Because so many organizations make up a supply chain, the logistics involved in getting products and services into the hands of the consumer can be mindboggling. Known as the backbone of global trade, supply chain logistics is a network of transportation, warehousing, and inventory.
Supply chain logistics executives must know how to choose the most advantageous mode of transportation, how to design and set up a warehousing facility, how to control and manage inventory and assets, and how to set up an efficient logistics network while minimizing cost and delivering top-notch customer service.
Common supply chain logistics challenges include customer service, cost control, planning and risk management, supplier/partner relationship management, and talent. As companies become more global, however, they face the challenges of being flexible enough to successfully grow and expand into new markets in order to remain competitive.
Today’s supply chain logistics executives oversee and drive multiple supply chains and work tirelessly to meet the needs and expectations of customers and suppliers. Personalized offerings are helping them do so, but managing personalization in and of itself is a logistics challenge.
Advanced supply chain management systems, customer relationship management systems, and Big Data are helping companies gain the visibility they need into their customers to make supply chain logistics efficient, cost-effective, and crowd-pleasing.
Certainly, supply chain logistics must run smoothly and efficiently enough to satisfy customers and suppliers. The challenge comes in when customer demands become taxing on the entire supply chain.
In some cases, customers demand more transparency into the logistics processes themselves. They want to know where their orders are, how they are being fulfilled, and where the inventory is at each step of the lifecycle.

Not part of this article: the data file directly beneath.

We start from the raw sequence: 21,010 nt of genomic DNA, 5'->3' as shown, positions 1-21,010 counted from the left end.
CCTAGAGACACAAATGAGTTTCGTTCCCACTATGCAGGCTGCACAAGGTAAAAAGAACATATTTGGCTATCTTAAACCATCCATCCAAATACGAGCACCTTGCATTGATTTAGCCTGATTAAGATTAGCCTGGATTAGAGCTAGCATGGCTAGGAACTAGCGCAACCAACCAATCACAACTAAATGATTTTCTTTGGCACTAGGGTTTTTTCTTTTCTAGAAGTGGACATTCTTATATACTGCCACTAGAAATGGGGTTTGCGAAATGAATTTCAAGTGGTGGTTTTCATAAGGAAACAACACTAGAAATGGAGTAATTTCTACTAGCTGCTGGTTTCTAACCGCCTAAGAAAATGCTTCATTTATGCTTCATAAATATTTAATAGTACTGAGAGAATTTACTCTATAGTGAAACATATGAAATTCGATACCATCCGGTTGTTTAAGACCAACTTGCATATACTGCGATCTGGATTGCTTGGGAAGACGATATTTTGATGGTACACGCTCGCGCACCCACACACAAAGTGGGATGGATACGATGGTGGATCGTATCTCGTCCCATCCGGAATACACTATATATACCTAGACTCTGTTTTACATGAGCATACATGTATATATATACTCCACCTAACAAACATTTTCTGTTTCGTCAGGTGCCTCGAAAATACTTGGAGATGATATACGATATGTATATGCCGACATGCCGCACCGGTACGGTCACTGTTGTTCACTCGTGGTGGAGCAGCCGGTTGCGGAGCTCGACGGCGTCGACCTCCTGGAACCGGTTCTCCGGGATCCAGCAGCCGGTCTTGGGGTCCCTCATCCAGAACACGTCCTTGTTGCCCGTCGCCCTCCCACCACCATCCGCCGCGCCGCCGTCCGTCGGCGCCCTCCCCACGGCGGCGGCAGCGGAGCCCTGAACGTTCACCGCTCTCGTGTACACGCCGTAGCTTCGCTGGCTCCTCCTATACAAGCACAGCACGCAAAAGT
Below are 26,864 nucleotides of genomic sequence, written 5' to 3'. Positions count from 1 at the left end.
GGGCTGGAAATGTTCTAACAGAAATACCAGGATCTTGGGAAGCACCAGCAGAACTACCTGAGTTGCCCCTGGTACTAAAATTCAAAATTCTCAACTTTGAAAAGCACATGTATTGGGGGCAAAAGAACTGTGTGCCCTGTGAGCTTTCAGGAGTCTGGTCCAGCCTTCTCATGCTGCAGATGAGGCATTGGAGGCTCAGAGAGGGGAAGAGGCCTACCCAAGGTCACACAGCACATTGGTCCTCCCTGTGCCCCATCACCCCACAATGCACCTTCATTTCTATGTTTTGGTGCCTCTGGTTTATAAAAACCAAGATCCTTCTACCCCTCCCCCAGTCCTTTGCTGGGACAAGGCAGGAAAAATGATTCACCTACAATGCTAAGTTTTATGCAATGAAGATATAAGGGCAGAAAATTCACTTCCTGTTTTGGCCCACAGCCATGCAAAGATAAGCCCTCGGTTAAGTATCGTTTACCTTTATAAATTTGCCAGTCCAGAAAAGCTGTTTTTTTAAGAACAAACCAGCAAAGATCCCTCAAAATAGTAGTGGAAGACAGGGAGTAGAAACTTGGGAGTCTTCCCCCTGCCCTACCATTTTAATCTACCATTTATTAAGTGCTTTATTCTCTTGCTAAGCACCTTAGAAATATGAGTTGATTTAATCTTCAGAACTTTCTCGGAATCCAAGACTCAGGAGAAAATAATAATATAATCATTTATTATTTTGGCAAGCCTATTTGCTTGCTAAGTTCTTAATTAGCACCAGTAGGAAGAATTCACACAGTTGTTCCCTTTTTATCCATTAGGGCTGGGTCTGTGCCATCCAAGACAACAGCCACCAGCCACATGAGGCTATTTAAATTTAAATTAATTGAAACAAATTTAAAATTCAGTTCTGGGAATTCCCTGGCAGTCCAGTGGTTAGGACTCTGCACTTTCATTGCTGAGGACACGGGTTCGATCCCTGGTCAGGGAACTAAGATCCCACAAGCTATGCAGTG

Gaining and then sharing insight into each order and its associated item detail must happen in real time to appease customers, but doing so puts companies into binds when they don’t have such transparency themselves.
Controlling the supply chain often comes down to managing warehouses and inventory quickly and easily. Creating dynamic, cost-effective, productive warehouse, logistics, and inventory processes is more feasible when supply chain logistics include best practices in inventory management. With detailed records of products and parts, organizations protect their bottom line and keep costs in check.
Inventory management systems virtually eliminate the data entry errors and shipping mistakes so often associated with manual inventory tracking practices. Better yet, inventory management systems with barcode scanners add the level of transparency needed to meet customer demands and to provide personalized offers and answers to customers.
In fact, it is the insight provided by inventory management and tracking that helps supply chain logistics executives maintain effective supply chain visibility. With good supply chain visibility, organizations avoid shipment delays, supply chain disruptions, and revenue losses.
Collaborative processes such as data sharing and demand planning across departments and business partners are reducing risk and closing gaps in visibility before they become issues.
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